years later, and was promoted to lieutenant upon his incorporation

Into the fixed regiment, May, 1773. He was only twenty-two years of

age when appointed by Guirior to the captainship of the company of

Guayaquil in late 1774.24

Ugarte was dismayed to discover that he had been denied first-

hand participation in the conduct of the reform, although he was

empowered to act in the higher capacity of inspector. Salcedo ag-

gravated this resentment by working independently of the unpleasant

governor wherever possible, a snub which led him to believe that his


22Ugarte to Guirior, Guayaqull, July 19, 1775, AMC: MM 110,
fs. 353-362.

23Guirior to Arriaga, Santa Fe, December 15, 1775, ANRC: MM
10, fs. 812-820.
24Service record of Captain Vfctor Salcedo y Samodevllla, July
19, 1776, ANC: MM 107, f. 189.













military authority was being undermined.25 To make i*ters worse,

Salcedo soon sided with his enemies in the province' lIocal

disputes. A vendetta en.ued which included public irirsults, charges

and countercharges of misconduct, threatened resignations, by both

parties, as weli as the monetary imprisonment of Salct by the

governor.27

Such friction between inspector and special commander was the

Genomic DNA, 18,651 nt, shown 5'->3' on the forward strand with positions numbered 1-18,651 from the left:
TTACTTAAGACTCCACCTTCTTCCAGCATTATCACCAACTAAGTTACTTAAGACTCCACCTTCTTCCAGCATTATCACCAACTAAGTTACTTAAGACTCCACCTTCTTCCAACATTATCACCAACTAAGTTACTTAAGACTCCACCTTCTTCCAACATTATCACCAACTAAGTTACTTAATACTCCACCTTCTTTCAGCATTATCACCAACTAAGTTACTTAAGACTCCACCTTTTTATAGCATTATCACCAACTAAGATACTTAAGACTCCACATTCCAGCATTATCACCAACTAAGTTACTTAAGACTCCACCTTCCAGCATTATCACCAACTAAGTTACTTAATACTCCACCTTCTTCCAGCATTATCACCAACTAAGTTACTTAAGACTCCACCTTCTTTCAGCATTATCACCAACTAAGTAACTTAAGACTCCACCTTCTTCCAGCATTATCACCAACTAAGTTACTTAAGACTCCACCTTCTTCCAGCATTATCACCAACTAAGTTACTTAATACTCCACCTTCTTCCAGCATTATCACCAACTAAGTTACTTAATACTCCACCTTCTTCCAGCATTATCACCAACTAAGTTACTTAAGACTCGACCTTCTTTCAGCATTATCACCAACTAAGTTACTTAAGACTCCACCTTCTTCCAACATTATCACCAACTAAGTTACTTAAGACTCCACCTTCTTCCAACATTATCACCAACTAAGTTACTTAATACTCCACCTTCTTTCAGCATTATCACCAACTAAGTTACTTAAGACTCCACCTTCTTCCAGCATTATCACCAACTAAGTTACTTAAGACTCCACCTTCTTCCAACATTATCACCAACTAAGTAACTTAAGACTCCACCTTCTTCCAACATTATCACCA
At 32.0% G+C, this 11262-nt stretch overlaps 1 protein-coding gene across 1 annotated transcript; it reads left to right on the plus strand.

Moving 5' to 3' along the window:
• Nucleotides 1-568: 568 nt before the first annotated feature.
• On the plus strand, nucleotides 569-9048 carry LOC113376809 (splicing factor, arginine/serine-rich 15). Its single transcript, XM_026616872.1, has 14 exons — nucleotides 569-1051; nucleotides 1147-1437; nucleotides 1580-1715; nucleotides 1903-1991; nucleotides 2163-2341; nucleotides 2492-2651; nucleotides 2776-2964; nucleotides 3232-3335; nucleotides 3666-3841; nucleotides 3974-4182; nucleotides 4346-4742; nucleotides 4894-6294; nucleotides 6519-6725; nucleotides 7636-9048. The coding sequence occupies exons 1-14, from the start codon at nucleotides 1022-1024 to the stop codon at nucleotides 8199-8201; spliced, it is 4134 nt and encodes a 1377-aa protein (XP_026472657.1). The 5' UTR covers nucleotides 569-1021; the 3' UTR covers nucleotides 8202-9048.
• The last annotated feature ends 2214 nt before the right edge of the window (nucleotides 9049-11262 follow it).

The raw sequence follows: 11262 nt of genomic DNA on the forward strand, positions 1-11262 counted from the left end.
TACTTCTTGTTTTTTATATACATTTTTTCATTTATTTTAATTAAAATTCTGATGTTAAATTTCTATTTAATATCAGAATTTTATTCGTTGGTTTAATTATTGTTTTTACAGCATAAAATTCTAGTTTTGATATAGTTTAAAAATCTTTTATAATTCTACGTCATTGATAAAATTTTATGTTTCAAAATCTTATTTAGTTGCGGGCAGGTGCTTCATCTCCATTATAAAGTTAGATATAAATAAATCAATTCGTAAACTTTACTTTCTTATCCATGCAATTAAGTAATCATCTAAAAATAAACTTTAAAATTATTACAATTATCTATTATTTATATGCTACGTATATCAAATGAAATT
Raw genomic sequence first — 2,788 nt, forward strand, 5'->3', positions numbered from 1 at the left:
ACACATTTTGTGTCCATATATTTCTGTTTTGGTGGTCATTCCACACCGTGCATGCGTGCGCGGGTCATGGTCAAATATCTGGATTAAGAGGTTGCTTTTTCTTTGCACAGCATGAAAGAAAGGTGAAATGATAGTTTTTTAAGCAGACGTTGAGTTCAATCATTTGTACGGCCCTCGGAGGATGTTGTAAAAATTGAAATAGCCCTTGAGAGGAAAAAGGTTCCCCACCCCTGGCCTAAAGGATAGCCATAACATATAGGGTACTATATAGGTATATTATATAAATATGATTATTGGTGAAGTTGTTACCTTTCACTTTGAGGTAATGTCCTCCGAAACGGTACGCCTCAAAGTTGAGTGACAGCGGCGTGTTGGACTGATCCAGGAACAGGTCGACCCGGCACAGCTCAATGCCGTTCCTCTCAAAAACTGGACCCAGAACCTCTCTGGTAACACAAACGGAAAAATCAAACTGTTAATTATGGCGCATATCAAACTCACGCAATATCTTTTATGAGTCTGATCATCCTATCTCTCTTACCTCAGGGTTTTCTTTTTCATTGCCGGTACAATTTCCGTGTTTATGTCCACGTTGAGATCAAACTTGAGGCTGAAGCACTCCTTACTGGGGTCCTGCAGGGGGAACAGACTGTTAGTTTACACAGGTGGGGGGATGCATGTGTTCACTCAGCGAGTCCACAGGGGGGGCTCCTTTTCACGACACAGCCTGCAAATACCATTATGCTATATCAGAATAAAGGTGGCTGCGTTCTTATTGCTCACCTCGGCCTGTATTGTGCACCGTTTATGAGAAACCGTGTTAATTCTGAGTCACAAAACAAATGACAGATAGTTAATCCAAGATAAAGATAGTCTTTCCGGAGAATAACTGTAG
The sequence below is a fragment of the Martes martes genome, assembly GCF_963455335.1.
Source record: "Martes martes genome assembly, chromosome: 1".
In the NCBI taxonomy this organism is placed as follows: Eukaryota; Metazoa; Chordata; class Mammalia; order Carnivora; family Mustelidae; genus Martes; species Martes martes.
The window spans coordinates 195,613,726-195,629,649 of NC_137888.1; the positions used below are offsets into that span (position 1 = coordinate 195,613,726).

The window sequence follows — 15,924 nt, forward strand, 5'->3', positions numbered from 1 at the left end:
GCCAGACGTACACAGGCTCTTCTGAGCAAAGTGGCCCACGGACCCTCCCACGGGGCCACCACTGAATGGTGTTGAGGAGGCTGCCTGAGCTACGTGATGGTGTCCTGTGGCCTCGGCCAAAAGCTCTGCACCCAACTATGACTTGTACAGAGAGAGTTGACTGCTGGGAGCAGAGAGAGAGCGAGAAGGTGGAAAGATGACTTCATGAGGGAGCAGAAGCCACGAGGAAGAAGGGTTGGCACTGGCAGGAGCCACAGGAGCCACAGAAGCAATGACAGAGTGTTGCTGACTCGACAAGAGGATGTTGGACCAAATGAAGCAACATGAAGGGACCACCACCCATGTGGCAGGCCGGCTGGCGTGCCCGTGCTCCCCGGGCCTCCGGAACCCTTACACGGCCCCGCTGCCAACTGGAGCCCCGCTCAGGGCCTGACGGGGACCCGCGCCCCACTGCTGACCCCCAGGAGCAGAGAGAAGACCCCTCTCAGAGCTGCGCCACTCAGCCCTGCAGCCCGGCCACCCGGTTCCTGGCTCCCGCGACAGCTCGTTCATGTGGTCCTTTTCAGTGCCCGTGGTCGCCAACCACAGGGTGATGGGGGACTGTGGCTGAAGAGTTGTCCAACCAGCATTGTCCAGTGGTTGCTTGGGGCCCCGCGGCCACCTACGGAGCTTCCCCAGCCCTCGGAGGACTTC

exception, not the rule in New Granada; normally the report between

these officers was surprisingly good. Since the clastyo in Guayaquil

stemmed out of unusually intense personal animosity, they were handled

as such by Viceroy Guirior. He normally answered the Tomplaints

presented to him by confining himself to restating milliitia regulations

and by formulating state-ents intended to soothe heateg tempers. How-

ever, on occasion he did indicate annoyance with Goveror Ugarte either

by word, or by simply ignoring his complaints,28 Ugare's most effective


25Ugarte to Guirior. Guayaquil, April 19, 1775, AMC, MH 105,
fs. 302-312; id_. to aj... Guayaquil, June 2, 1775, ANCt MM 58, fs.
205-209; id. to J., Guayaquil, July 19, 1775, ANC: flO0, fs.
353-362.
26Castillo, pp. 153-155; Ugarte to Guirior. Guayaquil, July 19,
1775, ANC: Pil 110, fs. 253-362.

27Salcedo y Sorodevilla to Guirior, Guayaquil, fvemiber 19,
1774, ANC: MM 106, fs. 699-701; id.. to id., Guayaquill, April 19,
1775, ANC: MM 101, fs. 233-235; Ugarte to Guirior, G/aaquil, April
19, 1775, ANC: MM 105, fs. 302-312; id. to id., Guayac>il, June 2,
1775, ANC: lM 58, fs. 205-209; id. to id., Guayaquil, July 19, 1775,
ANC: m- 110, fs. 353-362; Salcedo y Somodevilla to Girrior, Guaya-
quil, October 5, 1775, AJiC: MM 107, fs. 742-743; id. tC id., Guaya-